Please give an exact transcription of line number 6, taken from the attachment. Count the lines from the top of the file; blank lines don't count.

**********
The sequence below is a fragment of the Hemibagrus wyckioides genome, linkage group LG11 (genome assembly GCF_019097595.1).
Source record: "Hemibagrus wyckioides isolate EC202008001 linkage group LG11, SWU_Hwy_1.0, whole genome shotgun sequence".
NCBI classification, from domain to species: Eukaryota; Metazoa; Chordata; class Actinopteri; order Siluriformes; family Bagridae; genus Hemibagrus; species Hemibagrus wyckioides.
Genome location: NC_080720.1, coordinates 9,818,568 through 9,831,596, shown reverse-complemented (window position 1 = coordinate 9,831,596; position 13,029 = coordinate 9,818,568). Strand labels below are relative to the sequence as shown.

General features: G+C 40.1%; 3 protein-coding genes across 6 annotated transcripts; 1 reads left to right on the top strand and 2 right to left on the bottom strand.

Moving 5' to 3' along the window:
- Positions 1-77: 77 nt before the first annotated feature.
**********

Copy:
Moving 5' to 3' along the window: